Feminism is confusing
I was listening to the hilarious Guilty Feminist podcast this morning and it made me realise that feminism – and indeed, being female – is confusing.
I have spent my whole life trying to get male approval and attention. I am on the chunky side and my weight has always made me feel inferior to anyone – literally anyone – who is thinner than me. There are ice addicts who rank higher than me on the social scale simply because they can wear skinny jeans without looking like a parsnip.
I dye my hair, I shave my legs, I paint my nails and I wear make up.
And I have no idea how much of this I do because I want to, because other women expect me to, or because I fear male rejection if I stop.
I have no idea who I am, or who I would be, without the social constructs of femininity.
I read a lot of stuff about women getting catcalled or inappropriately approached/touched/spoken to. I have certainly experienced this. I once had a colleague try to have sex with me when I was an intern. He also gave me some illegally obtained Ritalin for Christmas. I wasn’t that bothered because I could see that he was a harmless weirdo. Should I have been outraged?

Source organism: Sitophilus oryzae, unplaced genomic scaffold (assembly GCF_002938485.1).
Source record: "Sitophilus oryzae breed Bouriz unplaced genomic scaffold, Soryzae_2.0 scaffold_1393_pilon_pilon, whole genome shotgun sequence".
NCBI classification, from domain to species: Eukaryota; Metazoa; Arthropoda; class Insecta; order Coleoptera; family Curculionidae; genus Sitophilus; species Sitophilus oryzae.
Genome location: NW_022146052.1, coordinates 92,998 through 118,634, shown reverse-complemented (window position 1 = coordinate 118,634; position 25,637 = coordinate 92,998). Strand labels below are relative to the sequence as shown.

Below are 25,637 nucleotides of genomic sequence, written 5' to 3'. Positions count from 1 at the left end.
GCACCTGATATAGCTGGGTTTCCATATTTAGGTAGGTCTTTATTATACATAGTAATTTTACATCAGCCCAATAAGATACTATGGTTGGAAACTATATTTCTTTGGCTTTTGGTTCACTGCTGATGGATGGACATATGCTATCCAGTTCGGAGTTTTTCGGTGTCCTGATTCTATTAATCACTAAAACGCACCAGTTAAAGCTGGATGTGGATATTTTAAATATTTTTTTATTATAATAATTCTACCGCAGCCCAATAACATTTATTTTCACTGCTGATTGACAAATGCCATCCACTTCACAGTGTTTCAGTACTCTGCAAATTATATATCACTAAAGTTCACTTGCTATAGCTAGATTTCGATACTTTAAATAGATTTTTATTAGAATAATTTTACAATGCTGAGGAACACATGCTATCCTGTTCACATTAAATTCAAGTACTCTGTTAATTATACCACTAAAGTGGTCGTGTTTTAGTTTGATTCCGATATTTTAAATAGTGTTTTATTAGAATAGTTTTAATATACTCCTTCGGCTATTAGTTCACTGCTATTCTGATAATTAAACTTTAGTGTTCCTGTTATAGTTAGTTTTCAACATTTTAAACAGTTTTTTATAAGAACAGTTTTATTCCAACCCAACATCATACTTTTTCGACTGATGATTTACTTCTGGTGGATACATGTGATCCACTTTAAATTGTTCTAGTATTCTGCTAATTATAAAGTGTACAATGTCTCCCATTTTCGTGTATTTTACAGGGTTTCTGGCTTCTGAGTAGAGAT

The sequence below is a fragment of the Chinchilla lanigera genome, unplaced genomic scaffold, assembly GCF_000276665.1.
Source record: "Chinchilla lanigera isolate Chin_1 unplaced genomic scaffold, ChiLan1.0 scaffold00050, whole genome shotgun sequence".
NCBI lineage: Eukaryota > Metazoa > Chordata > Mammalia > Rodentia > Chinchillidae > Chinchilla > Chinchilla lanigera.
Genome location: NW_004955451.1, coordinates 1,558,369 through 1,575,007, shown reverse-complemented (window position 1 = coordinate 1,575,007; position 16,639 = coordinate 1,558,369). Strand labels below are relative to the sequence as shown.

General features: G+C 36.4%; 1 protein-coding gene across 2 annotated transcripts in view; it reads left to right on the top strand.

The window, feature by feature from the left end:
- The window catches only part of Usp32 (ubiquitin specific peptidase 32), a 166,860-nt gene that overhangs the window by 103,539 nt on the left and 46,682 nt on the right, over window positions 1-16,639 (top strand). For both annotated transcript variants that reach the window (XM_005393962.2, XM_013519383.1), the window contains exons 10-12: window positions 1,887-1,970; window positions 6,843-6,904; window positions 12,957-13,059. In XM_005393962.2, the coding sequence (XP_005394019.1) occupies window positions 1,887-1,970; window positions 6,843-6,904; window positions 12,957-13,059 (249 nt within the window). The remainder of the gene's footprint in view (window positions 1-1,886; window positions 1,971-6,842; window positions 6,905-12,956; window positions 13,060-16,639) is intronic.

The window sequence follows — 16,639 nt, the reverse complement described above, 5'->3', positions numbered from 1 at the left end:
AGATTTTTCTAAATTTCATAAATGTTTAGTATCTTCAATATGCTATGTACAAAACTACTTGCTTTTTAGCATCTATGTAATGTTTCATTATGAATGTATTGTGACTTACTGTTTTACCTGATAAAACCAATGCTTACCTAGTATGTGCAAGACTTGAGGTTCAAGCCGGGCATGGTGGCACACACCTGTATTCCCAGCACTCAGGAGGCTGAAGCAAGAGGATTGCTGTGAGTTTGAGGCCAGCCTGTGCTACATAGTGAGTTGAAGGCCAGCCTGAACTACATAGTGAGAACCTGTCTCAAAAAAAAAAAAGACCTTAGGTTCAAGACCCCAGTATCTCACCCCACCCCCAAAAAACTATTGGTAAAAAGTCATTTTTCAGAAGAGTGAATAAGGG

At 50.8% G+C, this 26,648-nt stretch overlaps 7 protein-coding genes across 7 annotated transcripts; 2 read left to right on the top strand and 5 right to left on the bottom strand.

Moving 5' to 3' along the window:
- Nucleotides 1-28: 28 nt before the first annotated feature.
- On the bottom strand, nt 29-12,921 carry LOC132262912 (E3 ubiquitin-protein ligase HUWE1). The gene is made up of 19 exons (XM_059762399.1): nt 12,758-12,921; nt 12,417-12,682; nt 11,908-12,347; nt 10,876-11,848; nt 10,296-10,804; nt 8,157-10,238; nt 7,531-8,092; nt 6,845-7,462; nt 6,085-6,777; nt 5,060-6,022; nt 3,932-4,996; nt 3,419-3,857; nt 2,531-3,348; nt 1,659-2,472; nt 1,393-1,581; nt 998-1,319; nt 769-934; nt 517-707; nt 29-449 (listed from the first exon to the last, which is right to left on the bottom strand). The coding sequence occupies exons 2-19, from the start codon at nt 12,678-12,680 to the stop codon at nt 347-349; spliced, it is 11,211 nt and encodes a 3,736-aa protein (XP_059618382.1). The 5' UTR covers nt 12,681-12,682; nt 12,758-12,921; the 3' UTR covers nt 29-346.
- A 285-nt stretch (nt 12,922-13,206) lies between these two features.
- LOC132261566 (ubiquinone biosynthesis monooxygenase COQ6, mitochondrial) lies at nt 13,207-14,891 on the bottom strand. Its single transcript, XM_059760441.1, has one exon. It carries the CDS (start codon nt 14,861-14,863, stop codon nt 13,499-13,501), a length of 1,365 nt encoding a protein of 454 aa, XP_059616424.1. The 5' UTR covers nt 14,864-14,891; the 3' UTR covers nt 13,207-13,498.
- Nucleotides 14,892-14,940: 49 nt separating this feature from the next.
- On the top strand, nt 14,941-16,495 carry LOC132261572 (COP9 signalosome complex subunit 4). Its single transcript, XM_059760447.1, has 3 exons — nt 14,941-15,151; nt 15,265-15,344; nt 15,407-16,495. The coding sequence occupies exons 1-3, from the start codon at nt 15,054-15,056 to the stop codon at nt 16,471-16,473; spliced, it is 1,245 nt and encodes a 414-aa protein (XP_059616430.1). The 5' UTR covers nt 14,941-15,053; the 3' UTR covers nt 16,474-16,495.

In that same workplace – one owned and run by the Australian Government, no less – the one person who did offend me and make me feel dirty was an older male colleague who took a Post-It note I’d stuck to a colleague’s computer that said ‘Thanks heaps for last night (smiley face)’ and put it on the wall in the men’s toilets. I was referring to a work opportunity where I’d gotten to tag along on a film shoot but what that guy did – that old, supposedly dignified, Statewide presenter – made me feel mortified.
My point is that it’s complicated, nuanced and entirely individual. One woman’s absurd experience is another woman’s #metoo.
Without the forces of society, I imagine that I would be living in a tree house, dressed like a gypsy fortune teller. What can I say? I like trees, scarves and hoop earrings.
But as for the deeper issues, all I can really reconcile is that we should treat women as individuals. And if you don’t know what a woman likes or what offends her, take the safer route and do nothing at all.